Miguel Vigo, #124 Alpinestars Geodesic Racing: We felt there were only a handful of teams that were a bit overly aggressive in their passing. We didn’t see that in round one, possibly due to the nature of the track. I just think the other classes need to remember that we don’t have the downforce they do and can’t make quick changes in our driving when something unexpected happens. As long as we all understand that, there shouldn’t be any problems.
Dennis Gerressen, #78 Virtual Motorsport: As a GT3 team, we try to be as considerate as possible and I think we’re doing a good job so far. But there will always be moments where, in hindsight, you think you should have waited or realized that your move was on the edge. The difficulty is mostly judging the pace of the other classes. There’s a real difference in how and where you can overtake the faster teams in a class and ones more at the back, or cars that have damage. Where you can make one move stick, the next move might be hairy because they brake 20 or 25 meters later than another team. During the race you’ll learn these things, but you’ll always have to be on guard.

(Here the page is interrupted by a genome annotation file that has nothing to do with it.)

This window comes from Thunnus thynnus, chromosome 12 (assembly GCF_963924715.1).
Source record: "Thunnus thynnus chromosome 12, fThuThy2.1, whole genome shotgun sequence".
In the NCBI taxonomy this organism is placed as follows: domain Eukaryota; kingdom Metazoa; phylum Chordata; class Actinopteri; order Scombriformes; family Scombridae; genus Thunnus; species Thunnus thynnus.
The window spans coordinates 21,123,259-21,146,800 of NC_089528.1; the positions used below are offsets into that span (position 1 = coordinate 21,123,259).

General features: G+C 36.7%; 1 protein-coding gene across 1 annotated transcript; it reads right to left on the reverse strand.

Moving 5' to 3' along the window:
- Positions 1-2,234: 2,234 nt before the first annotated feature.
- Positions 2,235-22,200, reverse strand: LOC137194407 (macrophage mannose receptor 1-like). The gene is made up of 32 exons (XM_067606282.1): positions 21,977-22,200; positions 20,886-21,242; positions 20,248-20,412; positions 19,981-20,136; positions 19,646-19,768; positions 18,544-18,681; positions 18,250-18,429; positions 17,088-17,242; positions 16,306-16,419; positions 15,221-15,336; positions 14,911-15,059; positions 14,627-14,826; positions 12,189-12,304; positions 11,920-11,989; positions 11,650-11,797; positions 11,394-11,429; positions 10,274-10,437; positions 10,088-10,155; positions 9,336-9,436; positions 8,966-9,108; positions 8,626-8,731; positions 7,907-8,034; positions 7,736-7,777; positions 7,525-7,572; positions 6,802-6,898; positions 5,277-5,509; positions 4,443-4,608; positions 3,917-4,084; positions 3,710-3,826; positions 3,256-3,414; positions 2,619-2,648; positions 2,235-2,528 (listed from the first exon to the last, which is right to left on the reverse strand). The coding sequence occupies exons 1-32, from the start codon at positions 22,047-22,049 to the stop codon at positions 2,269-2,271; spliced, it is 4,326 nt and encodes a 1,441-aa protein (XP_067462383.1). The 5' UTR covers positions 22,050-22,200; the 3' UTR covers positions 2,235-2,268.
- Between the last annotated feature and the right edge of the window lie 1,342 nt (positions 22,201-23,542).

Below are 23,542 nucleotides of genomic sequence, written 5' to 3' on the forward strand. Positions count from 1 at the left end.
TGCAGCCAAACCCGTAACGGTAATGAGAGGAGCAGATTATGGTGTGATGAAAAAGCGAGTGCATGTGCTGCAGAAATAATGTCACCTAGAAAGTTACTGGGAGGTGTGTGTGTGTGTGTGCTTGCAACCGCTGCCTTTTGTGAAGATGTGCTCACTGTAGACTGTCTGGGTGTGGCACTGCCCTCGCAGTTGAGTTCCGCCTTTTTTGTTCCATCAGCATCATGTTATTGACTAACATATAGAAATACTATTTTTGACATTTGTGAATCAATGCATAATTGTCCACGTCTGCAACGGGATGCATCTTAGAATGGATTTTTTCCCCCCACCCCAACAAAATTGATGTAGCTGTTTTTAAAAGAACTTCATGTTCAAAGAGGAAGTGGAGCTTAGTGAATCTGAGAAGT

David Barraclough, #181 Torque Freak Racing: It’s a tough one because the GT3s are significantly quicker in the corners than the slower classes, and not just mainly on the straights as you find in most other multi-class esports series. As slower-class drivers, I think we all appreciate that any extra time lost by the GT3 waiting too long for the move will likely never be gained back for the rest of the race. However, when a GT3 dives from such a long way back to the point that both cars are forced off the racing line at apex and both get bad exits, it can be especially frustrating. As the season goes on, I think everyone will get more used to it, so things should improve with some luck.
Miguel Freitas, #136 Team MAD: The GT3s have been as aggressive as the P1s were in past seasons. The problem is that the TCR really isn’t as agile as a GTE car, so a late dive can make us lose one to two seconds pretty easily. On the other side of the coin, a GT3 waiting behind us can lose the same amount. The key for me is being predictable. Diving very late without any warning can end up badly, and we had to dodge some of those dives out of nowhere.
The 991 and TCR classes have each been dominated by a single team so far. What advantage does it seem that MSI Esports and CraigSetupShop have over the rest of the field?
Anders Dahl, #911 Burst Esport: MSI seems to be able to attack each corner on a level where we cannot compete. They have huge amounts of rotation available, yet they manage to keep the car steady.